The purpose of the COLA is to ensure that the purchasing power of Social Security and Supplemental Security Income benefits is not eroded by inflation. It is based on the percentage increase in the "Consumer Price Index for Urban Wage Earners and Clerical Workers" (CPI-W) --- and is calculated from the third quarter of the last year a COLA was determined, up until the third quarter of the current year. If there is no increase, there can be no increase in COLA.

The Bureau of Labor Statistics: The “CPI for All Urban Consumers” (CPI-U) represents the spending habits of about 80 percent of the population of the United States. The “CPI for Urban Wage Earners and Clerical Workers” (CPI-W) is a subset of the CPI-U population, and represents about 32 percent of the total U.S. population.

In addition to the official CPI's for the CPI-U and CPI-W populations, the CPI calculates an experimental price index for Americans 62 years of age or older. The Bureau of Labor Statistics also plans the periodic release of updated estimates of the “Experimental Price Index for the Elderly” (CPI-E). Read how the CPI-E compares to other measures of inflation. Also, from the Washington Post: Meet CPI-E, the progressive alternative to chained CPI

"Chained-CPI" is an alternative measurement for the “Consumer Price Index” (CPI) that considers product substitutions made by consumers and other changes in their spending habits. The chain-weighted CPI is therefore considered [by some people] to be a more accurate inflation gauge, rather than the traditional fixed-weighted CPI — because rather than merely measuring periodic changes in the price of a fixed basket of goods, it accounts for the fact that consumers’ purchasing decisions change along with changes in prices.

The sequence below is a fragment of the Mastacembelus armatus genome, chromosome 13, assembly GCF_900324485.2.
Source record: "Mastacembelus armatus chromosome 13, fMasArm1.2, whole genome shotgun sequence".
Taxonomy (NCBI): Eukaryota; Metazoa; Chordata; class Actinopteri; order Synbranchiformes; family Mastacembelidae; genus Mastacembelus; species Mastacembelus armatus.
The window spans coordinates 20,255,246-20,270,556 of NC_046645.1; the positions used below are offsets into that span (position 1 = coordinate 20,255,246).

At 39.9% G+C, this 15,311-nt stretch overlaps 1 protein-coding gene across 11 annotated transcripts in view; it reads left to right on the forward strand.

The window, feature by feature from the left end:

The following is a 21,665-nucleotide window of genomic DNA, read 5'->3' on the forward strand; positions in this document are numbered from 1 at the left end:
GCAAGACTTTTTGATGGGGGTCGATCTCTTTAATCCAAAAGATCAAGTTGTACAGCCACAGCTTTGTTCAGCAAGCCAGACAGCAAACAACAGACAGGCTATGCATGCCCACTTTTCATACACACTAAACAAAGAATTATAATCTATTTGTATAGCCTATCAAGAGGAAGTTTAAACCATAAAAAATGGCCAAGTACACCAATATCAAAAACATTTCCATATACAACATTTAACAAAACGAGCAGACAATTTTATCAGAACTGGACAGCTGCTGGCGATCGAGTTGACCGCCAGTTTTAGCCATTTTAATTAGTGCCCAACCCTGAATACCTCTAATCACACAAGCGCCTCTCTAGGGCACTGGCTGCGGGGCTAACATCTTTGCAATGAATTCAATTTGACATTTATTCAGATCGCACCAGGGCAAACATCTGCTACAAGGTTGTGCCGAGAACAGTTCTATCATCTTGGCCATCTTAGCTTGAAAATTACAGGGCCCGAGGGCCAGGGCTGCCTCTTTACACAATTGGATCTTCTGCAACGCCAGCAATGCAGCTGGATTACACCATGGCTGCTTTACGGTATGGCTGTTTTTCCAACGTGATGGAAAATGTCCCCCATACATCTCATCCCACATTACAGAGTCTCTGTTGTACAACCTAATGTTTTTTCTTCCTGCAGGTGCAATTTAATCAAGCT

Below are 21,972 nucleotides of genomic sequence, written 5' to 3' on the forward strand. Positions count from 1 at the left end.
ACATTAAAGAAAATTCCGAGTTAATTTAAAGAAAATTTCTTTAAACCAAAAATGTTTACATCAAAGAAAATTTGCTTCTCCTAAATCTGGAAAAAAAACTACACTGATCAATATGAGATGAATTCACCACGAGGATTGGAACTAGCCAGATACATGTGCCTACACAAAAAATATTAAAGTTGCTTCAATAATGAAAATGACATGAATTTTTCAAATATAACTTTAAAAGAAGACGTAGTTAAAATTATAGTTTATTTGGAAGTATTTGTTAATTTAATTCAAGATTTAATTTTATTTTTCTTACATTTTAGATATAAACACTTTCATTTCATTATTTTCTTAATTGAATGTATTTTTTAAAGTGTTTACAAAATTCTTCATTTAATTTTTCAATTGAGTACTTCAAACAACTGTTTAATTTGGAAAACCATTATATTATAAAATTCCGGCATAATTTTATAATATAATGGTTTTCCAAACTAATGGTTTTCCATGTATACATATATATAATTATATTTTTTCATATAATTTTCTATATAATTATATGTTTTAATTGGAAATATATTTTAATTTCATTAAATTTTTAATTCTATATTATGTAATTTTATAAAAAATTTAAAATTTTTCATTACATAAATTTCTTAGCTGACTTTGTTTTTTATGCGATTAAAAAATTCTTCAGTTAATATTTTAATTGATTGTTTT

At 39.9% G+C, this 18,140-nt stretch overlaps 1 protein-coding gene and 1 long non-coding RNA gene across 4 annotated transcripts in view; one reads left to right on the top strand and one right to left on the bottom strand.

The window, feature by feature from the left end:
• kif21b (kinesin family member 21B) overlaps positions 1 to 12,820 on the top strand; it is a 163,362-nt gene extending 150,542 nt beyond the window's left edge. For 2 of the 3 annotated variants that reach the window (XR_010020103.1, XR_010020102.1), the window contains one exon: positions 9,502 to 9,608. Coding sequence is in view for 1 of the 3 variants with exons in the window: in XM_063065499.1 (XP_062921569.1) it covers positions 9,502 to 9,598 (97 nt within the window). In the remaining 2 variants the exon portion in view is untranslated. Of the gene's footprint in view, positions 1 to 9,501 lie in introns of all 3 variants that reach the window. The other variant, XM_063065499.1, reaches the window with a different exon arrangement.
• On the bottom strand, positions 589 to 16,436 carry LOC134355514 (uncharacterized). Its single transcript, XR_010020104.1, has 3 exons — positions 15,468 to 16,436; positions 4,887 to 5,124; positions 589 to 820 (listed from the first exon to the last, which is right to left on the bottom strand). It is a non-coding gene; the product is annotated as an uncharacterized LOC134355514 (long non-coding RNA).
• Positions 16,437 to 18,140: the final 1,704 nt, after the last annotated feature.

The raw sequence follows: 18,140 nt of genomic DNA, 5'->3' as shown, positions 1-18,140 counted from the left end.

Even many Democrats were saying that by using chained CPI we are able to reduce the Social Security cost-of-living adjustments (COLAs), which rises more slowly than regular CPI, because it accounts for the way our elderly and poor switches to pet food when the price of "people food" rises --- like switching from steak to chicken — until chicken costs too much, and then switching to "people" tuna, before eventually switching to "cat" tuna.

Medicare Note

This headline says "Bipartisan Senate ends flawed Medicare payment formula" — only it doesn't. The "doc fix" benefits doctors by paying their salaries, but it will also raise the monthly "Part B" premiums for many Medicare recipients (and not just on high earners) to help pay those doctor's salaries — and this "doc fix" may eat up any future cost-of-living increases for poverty-stricken Social Security beneficiaries.

The Number Question for our President and Members of Congress

Poll, after poll, after poll, after poll shows that, the vast majority of Americans oppose TPP (and other trade agreements), and support closing corporate tax loopholes, and support raising taxes on the rich to fund Social Security and fixing our crumbling infrastructure, and support strong Wall Street reform, and support campaign finance reform, and oppose voter suppression laws — but yet, our politicians REFUSE to implement ANY of these changes. So the question is: Why? (The 2nd question might be: What can we do about it?)

1 comment:

  1. Update: Low gas prices kept inflation "flat" over the past year.

    Yearly inflation is now flat, but that's only because gasoline prices gave a big break to consumers. "Core" inflation (with all food and energy items removed from the index) has increased 1.8% for the last year. Core inflation also includes shelter and anything else that is not food or energy. The shelter index is comprised of rent and the equivalent cost of owning a home. Rent increased 3.5% for the year, and the cost for homeowners increased 2.7% for the past year. So any savings from gasoline prices was eaten up by other price increases --- and why yearly inflation is now "flat".

    * Meaning, a senior on Social Security (who doesn't benefit from driving a car) would have seen their cost-of-living go up.